Center Opposes All Three Ballot Questions

The RI Center for Freedom & Prosperity urges Rhode Island voters to reject all three 2018 ballot bond questions as too costly, near-sighted, and overly geared toward special interests.

Question 1, the largest bond question, would put Rhode Island significantly further into debt by spending a whopping $250 million to repair school buildings (and would ask for another $250 million in 2020), and is also flawed because it:

  • Bails out irresponsible city/town and school officials who have misappropriated existing local tax receipts by neglecting to address school building repairs over the years.
  • Lacks any long-term vision or strategy in planning for the anticipated educational environments of the future.

“Of course, no one wants unsafe schools,” said the Center’s CEO, Mike Stenhouse, “but when we are talking about this much of a new burden on taxpayers, it is imperative that we are strategic in how we deal with this problem.”

More details on Question 1 below.

Question 2 asks taxpayers to fund $70 million in non-vital new higher education facilities that would mostly benefit other states, as far too many of our college and university graduates end up leaving the state in search of meaningful work. Until we develop a growing economy that can absorb new young workers entering the jobs market, this bond spending would not provide a good return on investment.

Question 3, an extension of the RhodeMapRI scheme, advances a dubious green-economy strategy by spending $47.3 million on a multitude of politically correct sustainable-development projects.

Special-Interest Government Spending Does Not Replace Grassroots Development. All three ballot questions are designed to help special-interest cronies. Because of Rhode Island’s dismal business climate, including a burdensome tax and regulatory structure, our state’s economy is not attracting enough grassroots private money for major capital projects. Instead, seeking work and dues from their employees and members, construction company insiders and labor union officials continually pressure government to spend taxpayer money on unnecessary public-works projects. Taxpayers also suffer a “double hit” because, unlike privately-financed projects, these government-funded boondoggles require abnormally high “prevailing wages” and mandate other costly pro-labor mandates.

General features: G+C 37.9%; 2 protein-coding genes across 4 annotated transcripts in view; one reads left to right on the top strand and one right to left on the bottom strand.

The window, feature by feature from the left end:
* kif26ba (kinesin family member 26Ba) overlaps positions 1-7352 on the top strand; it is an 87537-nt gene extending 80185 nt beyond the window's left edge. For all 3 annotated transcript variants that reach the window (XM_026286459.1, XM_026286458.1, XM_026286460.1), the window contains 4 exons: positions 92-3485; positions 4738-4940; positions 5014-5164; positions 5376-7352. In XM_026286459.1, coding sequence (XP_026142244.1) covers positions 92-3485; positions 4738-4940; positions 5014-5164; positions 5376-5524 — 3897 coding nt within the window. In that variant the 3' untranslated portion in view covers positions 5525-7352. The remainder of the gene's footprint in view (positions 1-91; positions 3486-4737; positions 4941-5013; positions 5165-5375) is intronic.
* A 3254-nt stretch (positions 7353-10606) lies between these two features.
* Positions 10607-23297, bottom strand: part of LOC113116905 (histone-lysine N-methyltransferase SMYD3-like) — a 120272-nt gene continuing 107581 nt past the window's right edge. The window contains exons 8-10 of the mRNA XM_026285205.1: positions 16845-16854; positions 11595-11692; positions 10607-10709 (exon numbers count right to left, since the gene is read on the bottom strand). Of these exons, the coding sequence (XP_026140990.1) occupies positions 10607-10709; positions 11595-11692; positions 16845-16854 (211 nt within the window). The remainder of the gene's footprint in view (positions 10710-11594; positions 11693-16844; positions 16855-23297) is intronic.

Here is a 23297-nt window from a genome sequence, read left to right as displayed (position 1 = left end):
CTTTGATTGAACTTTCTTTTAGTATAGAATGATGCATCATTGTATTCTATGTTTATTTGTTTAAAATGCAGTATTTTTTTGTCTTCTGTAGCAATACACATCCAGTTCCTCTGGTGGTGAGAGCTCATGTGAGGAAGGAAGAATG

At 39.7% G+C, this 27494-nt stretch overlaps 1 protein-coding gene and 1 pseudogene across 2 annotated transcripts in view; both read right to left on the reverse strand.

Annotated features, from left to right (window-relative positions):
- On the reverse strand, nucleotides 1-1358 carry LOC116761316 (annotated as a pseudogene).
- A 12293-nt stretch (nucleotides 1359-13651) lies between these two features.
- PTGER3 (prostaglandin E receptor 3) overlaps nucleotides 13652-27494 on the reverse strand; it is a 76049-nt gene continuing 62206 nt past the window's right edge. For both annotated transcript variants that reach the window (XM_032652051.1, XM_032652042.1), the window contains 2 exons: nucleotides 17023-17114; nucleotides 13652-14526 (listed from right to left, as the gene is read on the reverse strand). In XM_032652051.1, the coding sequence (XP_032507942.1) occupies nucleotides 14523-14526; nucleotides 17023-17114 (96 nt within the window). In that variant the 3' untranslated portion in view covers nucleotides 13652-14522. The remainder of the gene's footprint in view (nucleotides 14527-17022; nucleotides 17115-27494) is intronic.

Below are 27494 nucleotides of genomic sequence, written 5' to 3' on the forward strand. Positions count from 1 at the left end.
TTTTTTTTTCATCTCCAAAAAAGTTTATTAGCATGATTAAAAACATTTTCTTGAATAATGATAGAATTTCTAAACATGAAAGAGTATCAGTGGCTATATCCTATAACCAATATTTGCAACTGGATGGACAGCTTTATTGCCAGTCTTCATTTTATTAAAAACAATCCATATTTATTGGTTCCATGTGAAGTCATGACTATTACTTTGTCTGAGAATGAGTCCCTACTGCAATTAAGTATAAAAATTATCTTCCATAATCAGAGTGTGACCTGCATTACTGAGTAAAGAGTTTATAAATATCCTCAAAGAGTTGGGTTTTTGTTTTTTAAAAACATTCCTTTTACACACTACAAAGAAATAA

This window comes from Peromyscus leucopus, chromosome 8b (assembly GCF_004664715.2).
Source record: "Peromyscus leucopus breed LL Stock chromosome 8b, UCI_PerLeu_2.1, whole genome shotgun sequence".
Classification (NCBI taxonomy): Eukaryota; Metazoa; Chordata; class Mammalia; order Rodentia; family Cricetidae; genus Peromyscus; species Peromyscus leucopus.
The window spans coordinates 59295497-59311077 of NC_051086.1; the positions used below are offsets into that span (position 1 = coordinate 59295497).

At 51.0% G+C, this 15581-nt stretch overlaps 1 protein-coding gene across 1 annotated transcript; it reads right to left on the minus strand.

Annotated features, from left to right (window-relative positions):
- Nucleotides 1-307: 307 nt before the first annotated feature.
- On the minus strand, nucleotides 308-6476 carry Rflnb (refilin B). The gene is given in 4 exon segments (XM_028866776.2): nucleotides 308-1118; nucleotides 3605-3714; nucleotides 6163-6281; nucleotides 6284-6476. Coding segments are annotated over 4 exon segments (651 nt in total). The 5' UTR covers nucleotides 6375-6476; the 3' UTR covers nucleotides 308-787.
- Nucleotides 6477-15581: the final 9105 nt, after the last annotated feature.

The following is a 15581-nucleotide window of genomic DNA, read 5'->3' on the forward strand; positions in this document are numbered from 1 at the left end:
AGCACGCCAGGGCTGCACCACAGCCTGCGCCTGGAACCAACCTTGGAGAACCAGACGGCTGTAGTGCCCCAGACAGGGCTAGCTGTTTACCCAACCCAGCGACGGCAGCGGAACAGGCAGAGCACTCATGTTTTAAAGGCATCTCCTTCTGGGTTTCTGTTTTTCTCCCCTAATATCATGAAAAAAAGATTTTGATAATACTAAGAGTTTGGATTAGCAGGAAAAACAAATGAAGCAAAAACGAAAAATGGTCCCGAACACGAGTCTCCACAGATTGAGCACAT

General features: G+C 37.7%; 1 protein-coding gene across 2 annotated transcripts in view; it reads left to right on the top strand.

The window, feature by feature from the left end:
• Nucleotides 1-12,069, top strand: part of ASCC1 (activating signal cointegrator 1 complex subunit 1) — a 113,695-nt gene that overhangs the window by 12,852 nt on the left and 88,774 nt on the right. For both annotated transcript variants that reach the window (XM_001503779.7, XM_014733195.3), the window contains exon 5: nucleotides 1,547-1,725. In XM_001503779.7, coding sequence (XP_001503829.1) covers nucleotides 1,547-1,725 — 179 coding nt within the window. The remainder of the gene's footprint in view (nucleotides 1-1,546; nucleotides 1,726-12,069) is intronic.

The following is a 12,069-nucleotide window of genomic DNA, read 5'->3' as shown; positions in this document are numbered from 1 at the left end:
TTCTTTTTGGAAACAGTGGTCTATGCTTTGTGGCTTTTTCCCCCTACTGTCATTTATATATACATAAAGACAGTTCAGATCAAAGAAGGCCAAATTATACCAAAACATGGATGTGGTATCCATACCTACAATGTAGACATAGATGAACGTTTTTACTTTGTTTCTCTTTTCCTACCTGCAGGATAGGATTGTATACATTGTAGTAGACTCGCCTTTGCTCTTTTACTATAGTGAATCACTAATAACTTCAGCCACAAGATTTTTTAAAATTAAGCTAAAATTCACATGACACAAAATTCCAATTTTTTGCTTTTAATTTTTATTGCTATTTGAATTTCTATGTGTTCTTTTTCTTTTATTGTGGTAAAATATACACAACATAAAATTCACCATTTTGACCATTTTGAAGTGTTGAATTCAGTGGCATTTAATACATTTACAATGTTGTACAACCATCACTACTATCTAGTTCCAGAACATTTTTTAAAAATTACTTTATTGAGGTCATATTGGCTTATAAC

Already Too Much in Debt. All three ballot questions would worsen an already burdensome debt problem. Historically, Rhode Islanders pass almost all bond questions that make it to the ballot, and no indications have emerged that this election will be any different.  If anything, consensus that the Ocean State’s public schools are in deplorable condition is translating into even-greater-than-usual consensus that we ought to saddle taxpayers with another $250–500 million in debt.

Broadly, Rhode Island is relying too heavily on debt to cover its bills.  The Mercatus Center at George Mason University puts Rhode Island’s long-term liabilities at 90% of the state’s assets, which is higher than the average state.[1]  Truth in Accounting’s State Data Lab gives Rhode Island a D for finances, with $8,288,881,000 in bonds and other liabilities, plus another $4,316,527,000 in pension and other retirement liabilities.[2]  A recent Rhode Island Public Expenditures Council (RIPEC) report finds Rhode Island already among the worst states when it comes to debt per capita and debt per income.[3]

More debt is not the answer to the Ocean State’s problems; it is a major problem in itself.  Adding $589,462,045 in principal and interest by passing the three ballot questions will make it worse.

The State of Rhode Island and its municipalities must be more prudent with the tax dollars they already collect — for example, prioritizing school-building maintenance over more frivolous projects.

More on Question 1. The RI Center for Freedom & Prosperity agrees that our education infrastructure is in lamentable shape, but we encourage Rhode Islanders to vote to reject Question 1’s new borrowing on the ballot.